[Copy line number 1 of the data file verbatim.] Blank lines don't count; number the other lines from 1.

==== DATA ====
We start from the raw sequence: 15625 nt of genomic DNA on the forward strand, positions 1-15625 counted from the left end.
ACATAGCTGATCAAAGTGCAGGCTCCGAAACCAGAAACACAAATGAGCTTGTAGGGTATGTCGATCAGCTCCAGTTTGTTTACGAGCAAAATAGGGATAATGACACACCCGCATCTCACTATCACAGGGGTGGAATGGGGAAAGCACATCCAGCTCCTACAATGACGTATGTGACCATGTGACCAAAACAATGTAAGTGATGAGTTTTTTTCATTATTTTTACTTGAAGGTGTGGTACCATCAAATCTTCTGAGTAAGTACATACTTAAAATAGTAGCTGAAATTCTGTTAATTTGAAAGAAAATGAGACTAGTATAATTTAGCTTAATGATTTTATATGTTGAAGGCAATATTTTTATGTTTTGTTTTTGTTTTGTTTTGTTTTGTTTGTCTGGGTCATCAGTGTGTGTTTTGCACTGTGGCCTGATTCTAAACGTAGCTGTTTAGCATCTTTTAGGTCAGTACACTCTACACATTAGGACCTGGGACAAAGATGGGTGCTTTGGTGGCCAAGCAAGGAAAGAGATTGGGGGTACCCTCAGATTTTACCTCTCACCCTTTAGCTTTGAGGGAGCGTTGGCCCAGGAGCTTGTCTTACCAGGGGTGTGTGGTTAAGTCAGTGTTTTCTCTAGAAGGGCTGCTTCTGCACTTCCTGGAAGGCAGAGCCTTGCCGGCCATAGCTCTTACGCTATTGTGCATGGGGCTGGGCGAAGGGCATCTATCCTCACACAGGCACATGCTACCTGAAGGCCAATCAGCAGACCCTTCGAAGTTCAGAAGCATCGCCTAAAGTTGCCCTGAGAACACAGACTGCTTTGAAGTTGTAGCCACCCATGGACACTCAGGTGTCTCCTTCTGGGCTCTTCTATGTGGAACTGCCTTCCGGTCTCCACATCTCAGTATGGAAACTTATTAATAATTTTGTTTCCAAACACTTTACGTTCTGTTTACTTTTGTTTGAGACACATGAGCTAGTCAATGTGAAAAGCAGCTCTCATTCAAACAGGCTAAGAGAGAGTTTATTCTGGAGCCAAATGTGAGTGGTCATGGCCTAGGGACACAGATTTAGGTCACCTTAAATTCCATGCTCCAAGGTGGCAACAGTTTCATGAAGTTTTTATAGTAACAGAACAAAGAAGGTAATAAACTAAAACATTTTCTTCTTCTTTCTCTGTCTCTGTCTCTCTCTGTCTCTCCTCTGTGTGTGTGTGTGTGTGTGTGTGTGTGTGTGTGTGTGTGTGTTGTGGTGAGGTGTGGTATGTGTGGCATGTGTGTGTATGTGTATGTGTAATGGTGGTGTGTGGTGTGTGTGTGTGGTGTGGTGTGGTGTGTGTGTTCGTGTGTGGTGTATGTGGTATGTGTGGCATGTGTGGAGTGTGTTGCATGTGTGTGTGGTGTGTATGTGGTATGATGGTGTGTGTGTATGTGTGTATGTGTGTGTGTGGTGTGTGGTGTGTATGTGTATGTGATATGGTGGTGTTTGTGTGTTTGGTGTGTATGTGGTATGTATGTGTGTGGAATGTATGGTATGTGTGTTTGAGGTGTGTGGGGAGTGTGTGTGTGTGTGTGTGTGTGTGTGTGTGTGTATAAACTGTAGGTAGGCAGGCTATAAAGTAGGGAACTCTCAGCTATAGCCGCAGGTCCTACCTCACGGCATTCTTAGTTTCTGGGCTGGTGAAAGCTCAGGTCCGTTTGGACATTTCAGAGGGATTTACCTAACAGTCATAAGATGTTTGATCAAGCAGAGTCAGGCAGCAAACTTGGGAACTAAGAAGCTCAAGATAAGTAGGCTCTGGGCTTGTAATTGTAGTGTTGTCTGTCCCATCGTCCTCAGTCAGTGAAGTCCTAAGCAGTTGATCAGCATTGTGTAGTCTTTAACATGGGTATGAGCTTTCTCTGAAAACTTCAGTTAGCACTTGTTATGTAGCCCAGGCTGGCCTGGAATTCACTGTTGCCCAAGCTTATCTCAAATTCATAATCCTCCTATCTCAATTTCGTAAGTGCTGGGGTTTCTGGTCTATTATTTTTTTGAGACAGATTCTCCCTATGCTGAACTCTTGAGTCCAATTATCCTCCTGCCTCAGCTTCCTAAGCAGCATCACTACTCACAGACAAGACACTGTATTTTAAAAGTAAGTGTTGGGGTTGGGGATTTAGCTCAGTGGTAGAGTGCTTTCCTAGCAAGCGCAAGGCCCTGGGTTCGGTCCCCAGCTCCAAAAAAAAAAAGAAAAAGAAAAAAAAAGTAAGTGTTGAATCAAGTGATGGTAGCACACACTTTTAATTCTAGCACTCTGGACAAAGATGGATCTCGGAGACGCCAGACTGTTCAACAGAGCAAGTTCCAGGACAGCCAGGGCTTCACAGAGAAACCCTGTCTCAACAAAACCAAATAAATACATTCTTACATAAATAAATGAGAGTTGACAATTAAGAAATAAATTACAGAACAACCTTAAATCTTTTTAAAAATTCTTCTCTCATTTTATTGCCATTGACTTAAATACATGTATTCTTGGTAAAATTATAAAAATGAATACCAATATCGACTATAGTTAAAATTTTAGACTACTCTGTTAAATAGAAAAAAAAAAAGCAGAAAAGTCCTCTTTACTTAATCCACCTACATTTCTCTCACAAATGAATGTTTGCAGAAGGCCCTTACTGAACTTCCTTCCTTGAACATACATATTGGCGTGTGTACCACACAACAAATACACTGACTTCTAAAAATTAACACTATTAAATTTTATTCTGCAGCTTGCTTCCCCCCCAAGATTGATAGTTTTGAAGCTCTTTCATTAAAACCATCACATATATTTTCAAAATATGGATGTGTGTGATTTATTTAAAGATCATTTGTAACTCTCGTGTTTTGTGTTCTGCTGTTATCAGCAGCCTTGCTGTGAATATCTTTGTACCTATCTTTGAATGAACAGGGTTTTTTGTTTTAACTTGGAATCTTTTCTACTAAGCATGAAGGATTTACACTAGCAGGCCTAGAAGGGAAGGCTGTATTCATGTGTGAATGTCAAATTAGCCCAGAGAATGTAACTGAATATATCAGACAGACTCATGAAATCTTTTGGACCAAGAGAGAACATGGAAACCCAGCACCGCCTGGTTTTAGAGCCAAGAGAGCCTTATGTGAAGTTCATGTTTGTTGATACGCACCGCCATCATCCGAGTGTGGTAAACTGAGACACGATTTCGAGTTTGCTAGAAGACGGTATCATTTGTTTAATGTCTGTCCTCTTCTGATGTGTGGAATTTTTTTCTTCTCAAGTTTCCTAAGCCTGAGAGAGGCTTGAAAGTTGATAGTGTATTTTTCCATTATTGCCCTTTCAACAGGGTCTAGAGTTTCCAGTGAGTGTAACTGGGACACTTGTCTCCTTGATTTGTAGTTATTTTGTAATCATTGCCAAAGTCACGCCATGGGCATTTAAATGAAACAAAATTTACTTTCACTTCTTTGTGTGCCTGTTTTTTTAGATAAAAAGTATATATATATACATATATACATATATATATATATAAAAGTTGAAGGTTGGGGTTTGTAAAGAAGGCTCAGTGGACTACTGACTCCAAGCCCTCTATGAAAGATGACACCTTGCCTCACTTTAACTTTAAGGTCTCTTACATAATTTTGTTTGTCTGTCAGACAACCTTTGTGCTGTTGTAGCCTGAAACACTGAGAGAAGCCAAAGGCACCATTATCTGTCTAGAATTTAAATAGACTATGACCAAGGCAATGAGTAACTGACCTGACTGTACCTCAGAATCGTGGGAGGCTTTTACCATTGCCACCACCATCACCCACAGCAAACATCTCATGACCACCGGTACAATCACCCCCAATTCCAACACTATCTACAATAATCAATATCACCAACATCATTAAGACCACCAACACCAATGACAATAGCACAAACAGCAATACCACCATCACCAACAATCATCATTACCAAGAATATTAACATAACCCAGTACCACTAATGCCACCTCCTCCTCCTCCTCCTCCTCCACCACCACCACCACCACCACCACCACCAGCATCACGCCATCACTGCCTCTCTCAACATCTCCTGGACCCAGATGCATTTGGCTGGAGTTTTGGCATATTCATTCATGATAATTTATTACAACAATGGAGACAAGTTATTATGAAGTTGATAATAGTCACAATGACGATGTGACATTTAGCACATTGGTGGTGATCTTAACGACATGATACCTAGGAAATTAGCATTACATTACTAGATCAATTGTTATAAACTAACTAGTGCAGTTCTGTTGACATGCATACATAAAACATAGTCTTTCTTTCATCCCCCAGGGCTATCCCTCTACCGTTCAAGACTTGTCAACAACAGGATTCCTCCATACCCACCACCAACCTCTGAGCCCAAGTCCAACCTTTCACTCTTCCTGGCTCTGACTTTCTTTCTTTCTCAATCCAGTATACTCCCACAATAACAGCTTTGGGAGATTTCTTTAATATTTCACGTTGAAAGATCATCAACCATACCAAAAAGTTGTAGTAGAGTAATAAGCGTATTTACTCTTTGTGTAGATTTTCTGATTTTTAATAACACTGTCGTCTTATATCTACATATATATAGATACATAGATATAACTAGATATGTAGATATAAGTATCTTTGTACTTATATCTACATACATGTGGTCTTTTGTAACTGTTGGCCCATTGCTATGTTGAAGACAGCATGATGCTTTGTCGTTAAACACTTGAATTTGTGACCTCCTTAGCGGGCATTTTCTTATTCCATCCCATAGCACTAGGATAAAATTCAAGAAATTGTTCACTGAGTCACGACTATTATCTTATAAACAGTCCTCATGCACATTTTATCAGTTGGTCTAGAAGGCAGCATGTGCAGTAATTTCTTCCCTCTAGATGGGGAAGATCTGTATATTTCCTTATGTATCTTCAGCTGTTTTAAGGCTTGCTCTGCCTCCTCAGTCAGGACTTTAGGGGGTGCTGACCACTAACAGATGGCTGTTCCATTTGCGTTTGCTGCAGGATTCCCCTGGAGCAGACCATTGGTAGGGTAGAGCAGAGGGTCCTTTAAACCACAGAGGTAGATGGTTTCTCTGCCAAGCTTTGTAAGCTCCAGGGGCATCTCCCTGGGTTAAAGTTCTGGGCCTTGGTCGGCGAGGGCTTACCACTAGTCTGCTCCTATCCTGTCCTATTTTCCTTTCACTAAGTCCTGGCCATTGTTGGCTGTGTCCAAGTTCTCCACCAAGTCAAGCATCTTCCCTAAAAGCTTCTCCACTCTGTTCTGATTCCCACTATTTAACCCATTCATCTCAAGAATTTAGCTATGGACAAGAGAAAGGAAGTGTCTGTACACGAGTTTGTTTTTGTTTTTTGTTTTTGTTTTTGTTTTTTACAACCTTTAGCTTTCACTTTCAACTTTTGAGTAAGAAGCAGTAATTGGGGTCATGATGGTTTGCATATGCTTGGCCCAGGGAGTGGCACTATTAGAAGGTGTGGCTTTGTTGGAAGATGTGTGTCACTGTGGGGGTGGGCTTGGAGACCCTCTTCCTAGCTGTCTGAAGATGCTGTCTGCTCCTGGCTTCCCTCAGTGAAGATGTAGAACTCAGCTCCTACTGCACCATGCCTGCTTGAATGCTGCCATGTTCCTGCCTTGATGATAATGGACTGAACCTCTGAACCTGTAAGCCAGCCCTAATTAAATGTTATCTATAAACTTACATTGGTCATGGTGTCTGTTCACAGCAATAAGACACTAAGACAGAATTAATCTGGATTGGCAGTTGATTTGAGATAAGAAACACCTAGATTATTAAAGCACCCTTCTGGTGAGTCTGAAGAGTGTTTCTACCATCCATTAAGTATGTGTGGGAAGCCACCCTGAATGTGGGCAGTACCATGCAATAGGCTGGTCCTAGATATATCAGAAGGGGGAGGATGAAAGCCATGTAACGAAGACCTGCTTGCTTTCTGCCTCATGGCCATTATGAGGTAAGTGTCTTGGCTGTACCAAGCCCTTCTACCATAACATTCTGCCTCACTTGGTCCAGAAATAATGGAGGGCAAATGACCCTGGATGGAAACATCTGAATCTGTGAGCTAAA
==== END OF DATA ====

We start from the raw sequence: 15625 nt of genomic DNA on the forward strand, positions 1-15625 counted from the left end.